Wednesday, May 14, 2008


The Holy Book says: “Do not judge and you will not be judged yourself…” (Luke 6:37). At the same time however, the same Sacred Scriptures have the historical “Book of Judges”. Furthermore, the said Scriptures say the following: “Moses sat to judge the people…” (Ex. 18:13). “Why not judge for yourself what is right?” (Luke 12:57). “Don’t you know that God’s People will judge the world?...Do you know that we shall judge angels? (1 Cor. 6:2-3). Meantime, there is the multi-century old consecrated norm that says: “The Church does not judge on internal matters.” viz., She can and only pronounces judgment on what is known in the external forum through words said and deeds done. Reason: Judgment on what is externally unknown but only interiorly known to the human agent concerned is reserved to the Good Lord Who is the only One who knows even the most inner thoughts, hidden designs and desires of every individual.

Furthermore, quite significant in the many distinct apostolic works of the Catholic Church that are even housed at the center of Christendom at the Vatican City State, are the following strictly judicial institutions: The Apostolic Penitentiary. The Supreme Tribunal of the Apostolic Signatura. The Tribunal of the Roman Rota. As subordinate judicial entities in Archdiocese and Dioceses the world over, there are Ecclesiastical Tribunals of First Instance and Tribunals of Appeals. All these institutions and entities are manned by Churchmen who precisely make judgment on given issues and pertinent controversies.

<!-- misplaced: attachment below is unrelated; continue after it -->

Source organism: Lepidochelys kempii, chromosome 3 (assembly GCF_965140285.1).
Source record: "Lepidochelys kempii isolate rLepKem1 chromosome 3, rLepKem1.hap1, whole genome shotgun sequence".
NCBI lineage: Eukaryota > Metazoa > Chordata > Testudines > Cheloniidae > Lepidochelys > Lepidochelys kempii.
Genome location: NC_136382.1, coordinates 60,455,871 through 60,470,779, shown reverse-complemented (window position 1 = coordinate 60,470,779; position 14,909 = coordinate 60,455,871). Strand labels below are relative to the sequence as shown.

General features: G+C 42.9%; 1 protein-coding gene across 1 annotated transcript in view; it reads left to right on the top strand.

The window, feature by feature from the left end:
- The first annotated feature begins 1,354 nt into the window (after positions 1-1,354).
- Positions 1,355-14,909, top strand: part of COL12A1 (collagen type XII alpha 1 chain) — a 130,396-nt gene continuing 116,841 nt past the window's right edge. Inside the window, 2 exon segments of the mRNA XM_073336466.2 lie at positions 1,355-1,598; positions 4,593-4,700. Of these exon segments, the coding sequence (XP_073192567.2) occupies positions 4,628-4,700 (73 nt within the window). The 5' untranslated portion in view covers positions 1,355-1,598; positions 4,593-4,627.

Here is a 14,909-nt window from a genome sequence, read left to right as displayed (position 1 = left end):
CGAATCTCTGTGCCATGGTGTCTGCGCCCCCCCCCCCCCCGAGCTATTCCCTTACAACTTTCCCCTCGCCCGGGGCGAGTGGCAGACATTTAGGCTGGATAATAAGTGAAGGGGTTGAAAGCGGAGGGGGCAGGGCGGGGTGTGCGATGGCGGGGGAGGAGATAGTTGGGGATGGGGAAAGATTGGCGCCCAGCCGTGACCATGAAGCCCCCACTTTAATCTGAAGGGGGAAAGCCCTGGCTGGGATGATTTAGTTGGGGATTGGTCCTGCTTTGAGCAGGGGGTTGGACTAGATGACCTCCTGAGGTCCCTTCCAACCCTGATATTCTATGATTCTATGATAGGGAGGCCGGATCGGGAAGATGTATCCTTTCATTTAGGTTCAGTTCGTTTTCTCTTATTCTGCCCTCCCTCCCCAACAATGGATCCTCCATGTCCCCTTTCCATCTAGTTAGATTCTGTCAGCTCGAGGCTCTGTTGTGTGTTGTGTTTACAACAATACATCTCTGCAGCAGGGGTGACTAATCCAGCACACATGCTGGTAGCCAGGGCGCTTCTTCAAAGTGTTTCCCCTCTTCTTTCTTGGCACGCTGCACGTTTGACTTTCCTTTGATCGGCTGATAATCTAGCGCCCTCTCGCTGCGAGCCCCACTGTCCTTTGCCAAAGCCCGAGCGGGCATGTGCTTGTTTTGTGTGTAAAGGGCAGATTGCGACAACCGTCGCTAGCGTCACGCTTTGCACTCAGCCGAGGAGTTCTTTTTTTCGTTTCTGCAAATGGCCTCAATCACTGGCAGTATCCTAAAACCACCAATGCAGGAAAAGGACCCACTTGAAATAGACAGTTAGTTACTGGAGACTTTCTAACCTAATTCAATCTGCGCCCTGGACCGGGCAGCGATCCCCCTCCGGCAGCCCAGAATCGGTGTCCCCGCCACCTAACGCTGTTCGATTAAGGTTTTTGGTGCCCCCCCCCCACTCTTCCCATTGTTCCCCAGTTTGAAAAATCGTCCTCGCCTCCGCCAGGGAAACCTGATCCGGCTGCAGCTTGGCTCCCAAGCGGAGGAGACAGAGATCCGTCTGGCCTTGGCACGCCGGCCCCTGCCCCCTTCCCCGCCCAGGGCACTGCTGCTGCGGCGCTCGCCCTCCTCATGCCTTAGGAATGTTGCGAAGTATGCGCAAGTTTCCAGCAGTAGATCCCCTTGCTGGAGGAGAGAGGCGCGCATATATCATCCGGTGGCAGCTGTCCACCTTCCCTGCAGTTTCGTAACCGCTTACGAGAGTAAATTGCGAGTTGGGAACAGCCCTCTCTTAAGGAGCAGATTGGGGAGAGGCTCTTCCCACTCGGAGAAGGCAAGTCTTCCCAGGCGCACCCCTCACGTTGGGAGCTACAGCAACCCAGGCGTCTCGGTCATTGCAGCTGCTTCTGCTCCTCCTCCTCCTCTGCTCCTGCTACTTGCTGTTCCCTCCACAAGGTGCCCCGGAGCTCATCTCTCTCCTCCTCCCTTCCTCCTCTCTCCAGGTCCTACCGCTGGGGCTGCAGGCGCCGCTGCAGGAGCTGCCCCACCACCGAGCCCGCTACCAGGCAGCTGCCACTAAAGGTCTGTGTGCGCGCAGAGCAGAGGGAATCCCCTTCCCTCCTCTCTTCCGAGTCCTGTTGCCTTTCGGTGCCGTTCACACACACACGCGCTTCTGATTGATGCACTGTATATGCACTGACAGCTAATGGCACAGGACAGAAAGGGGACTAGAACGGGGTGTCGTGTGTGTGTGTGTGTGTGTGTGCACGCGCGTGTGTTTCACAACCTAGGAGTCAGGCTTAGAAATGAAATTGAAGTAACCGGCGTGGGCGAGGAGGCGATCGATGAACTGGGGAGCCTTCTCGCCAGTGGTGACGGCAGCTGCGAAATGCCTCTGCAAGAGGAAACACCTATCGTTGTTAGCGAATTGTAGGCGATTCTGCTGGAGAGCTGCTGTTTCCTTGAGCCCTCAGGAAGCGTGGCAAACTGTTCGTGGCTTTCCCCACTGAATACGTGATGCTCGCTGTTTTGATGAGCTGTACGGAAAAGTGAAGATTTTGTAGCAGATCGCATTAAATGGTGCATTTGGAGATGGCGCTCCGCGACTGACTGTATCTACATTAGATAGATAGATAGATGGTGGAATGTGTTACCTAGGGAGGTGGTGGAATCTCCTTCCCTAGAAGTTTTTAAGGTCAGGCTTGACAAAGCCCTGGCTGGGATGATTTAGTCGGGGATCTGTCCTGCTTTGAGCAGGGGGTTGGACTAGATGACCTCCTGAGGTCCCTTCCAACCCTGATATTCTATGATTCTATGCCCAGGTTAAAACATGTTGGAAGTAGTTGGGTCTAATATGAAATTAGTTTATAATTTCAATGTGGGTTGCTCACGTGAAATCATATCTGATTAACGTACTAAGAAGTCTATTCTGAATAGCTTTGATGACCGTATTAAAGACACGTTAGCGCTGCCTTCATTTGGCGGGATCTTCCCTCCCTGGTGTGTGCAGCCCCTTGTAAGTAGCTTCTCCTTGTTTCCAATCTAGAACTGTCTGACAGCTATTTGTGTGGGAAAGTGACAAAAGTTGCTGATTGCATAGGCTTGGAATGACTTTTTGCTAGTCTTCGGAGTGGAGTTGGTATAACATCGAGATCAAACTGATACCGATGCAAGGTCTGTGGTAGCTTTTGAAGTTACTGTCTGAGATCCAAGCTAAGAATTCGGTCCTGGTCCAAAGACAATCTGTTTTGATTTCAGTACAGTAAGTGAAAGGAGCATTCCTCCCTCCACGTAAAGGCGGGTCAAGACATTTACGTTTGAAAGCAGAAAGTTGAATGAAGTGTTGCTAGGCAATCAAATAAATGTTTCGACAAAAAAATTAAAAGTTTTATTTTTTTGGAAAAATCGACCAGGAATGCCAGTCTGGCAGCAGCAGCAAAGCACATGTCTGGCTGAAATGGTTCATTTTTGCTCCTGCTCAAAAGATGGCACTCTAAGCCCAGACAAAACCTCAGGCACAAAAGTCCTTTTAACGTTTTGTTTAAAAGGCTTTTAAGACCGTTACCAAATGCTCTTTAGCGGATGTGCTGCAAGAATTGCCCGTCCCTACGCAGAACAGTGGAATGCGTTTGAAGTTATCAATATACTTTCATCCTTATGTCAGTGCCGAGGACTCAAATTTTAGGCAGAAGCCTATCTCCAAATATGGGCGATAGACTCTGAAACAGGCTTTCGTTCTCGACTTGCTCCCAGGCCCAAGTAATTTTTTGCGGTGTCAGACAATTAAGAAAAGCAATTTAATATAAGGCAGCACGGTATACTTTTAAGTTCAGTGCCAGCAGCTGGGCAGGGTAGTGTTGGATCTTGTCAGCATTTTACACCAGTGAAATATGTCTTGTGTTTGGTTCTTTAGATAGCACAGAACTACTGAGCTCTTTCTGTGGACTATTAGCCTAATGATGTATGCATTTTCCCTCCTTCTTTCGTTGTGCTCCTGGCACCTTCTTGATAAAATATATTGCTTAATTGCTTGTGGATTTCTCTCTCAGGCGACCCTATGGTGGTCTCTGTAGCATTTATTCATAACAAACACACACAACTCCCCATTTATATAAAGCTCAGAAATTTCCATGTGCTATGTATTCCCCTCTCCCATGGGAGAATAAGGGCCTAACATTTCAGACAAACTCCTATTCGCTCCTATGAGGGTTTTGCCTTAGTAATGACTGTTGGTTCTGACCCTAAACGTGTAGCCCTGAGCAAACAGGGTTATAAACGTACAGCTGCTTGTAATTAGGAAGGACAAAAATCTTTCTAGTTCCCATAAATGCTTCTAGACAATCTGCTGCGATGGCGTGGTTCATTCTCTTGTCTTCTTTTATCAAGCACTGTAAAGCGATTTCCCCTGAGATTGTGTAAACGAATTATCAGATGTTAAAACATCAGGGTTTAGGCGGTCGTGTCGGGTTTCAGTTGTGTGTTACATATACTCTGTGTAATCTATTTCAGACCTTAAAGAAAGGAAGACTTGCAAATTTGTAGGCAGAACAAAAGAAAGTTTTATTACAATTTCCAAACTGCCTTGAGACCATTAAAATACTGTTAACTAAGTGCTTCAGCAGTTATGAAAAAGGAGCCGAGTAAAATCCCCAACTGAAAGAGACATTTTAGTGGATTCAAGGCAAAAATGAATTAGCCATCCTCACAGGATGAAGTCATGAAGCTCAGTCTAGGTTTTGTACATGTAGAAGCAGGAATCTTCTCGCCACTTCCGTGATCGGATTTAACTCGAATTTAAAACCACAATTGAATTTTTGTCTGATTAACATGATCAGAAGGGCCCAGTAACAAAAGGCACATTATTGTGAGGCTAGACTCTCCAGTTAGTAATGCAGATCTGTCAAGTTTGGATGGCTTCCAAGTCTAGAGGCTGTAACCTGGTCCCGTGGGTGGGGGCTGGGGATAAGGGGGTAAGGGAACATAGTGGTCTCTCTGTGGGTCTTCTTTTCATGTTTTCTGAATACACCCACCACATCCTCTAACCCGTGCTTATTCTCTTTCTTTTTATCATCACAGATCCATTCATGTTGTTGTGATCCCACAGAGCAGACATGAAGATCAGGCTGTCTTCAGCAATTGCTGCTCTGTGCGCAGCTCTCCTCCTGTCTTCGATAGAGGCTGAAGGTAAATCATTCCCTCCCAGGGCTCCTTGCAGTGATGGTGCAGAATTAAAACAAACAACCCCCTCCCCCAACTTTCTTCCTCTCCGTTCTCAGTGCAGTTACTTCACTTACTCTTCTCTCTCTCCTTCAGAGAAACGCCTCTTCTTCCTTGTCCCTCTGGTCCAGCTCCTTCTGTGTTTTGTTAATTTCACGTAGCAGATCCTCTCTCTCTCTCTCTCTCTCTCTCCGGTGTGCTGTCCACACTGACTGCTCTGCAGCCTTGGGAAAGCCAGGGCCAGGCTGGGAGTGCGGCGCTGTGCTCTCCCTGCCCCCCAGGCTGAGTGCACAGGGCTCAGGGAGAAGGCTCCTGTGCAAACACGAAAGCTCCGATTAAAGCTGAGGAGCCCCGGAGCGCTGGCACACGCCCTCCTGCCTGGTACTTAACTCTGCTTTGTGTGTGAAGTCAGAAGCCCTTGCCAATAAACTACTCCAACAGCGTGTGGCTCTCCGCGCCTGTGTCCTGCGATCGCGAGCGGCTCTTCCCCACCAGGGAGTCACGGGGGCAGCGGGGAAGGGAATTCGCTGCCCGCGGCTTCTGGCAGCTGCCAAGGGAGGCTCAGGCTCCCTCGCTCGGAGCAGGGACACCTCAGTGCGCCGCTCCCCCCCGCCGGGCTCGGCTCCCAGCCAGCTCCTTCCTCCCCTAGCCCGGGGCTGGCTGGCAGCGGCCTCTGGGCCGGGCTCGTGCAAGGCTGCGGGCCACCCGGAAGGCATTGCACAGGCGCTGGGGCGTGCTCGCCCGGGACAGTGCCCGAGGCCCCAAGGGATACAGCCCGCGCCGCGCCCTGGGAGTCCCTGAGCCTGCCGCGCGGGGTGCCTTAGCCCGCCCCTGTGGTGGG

Finally, there are also the Civil/Criminal Courts all over the land, from Regional Trial Courts, to the Court of Appeals and Supreme Court—inclusive of Barangay Courts of one kind or another. All these pronounce judgments.

So what? What’s the big deal? Why the fuss? Here is why and what:

The biblical passage saying that no one should judge or the same would be judged, is readily invoked but not properly understood, is rather easily quoted but neither clearly perceived in context nor rightly appreciated in implication. Otherwise, everything that has to do with judgment in the Holy Book, in the Universal Catholic Church, inclusive of the secular world, would be in deliberate, gross and continuous violations of the “no judging made and no judgment received” principle as above quoted.

Who is wise or fool, who is capable or incompetent, who is credible or despicable, who is innocent or guilty, who is virtuous or vicious, who is a public sinner or a great saint, etc. etc.—all these are susceptible of public perception through external words and deeds, and thus asking for pursuant judgment. It would be great to know someone who does not in any way judge others even if only in his or her inner thought and personal conviction—the same way he or she judges what is right or wrong, what is to be done or omitted, who is good or bad. There are even machines that judge who is lying or telling the truth. There are also computers that judge who has psychopathic genes or criminal minds. Yes, rash judgments are taboo. But wise and prudent judgments are realities on the ground, in the world.

14 May 2008